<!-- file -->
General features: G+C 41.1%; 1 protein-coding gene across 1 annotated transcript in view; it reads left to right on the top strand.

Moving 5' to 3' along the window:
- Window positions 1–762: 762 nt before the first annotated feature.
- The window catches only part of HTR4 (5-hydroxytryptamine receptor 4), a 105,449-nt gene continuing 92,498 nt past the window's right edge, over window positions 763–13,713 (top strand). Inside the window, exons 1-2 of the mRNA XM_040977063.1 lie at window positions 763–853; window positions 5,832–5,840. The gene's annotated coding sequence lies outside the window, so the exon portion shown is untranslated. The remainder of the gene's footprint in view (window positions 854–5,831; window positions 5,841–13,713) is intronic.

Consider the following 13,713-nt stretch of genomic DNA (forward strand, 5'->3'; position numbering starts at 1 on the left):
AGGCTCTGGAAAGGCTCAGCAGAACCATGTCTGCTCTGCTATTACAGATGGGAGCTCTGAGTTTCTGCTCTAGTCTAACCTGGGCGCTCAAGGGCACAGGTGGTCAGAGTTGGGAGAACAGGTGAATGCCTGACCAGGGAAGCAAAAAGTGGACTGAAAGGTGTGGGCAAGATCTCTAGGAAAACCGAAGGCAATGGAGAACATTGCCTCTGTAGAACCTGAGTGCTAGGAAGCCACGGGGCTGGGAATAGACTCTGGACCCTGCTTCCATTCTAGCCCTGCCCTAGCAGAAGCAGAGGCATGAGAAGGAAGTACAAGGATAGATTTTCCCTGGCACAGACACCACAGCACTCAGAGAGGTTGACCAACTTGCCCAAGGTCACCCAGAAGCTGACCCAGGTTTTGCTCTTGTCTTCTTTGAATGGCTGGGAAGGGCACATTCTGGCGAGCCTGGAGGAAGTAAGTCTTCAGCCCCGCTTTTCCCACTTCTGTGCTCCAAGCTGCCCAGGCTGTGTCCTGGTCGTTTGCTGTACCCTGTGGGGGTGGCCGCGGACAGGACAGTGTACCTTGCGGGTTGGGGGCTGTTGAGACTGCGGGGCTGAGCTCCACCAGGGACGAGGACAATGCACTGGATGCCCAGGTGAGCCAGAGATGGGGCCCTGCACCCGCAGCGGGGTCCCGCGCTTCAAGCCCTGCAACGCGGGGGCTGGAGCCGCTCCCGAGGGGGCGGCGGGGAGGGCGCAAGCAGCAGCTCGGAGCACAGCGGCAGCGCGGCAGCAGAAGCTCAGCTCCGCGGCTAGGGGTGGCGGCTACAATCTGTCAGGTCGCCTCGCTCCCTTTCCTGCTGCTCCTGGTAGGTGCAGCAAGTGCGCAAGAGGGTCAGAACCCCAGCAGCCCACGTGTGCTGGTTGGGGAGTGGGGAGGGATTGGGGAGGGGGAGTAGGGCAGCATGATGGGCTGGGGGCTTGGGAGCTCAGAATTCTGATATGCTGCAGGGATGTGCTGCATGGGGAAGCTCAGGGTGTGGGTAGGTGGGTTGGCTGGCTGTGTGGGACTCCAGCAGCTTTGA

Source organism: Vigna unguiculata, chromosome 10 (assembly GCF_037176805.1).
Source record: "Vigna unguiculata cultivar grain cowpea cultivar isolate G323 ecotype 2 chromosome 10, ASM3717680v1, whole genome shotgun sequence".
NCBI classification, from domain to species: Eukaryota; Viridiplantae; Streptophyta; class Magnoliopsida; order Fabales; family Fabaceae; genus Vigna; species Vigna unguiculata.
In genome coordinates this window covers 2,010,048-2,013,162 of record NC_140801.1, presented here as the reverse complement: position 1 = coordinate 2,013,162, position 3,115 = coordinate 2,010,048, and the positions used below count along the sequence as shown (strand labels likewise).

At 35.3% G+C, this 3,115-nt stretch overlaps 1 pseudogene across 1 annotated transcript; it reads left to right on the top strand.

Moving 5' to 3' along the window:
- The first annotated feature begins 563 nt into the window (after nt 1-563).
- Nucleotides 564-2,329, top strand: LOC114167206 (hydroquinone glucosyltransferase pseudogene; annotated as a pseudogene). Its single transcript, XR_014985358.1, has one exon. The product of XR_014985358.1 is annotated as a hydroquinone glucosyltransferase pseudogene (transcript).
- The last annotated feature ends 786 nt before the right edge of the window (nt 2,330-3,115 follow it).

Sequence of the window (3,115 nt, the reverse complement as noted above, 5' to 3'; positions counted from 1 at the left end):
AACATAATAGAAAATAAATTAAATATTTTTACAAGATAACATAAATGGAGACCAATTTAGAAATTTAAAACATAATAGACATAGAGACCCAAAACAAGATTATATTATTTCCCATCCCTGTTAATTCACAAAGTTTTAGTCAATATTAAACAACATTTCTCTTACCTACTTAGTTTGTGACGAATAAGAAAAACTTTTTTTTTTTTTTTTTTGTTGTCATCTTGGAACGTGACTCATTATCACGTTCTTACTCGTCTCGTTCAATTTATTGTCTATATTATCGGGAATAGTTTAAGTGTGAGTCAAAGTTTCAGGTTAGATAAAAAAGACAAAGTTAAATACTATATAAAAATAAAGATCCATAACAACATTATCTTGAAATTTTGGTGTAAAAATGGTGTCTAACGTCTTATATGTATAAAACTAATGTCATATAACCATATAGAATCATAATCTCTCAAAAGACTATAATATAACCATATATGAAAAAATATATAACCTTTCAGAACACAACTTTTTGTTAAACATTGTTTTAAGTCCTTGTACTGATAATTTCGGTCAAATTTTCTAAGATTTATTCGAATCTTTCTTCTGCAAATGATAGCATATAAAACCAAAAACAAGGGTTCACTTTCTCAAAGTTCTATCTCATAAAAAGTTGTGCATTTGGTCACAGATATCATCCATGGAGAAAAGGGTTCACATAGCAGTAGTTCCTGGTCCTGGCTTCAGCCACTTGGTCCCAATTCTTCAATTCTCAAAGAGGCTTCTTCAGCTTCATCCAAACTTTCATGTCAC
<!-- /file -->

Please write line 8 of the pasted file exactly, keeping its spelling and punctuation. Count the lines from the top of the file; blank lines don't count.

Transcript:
Source record: "Vigna unguiculata cultivar grain cowpea cultivar isolate G323 ecotype 2 chromosome 10, ASM3717680v1, whole genome shotgun sequence".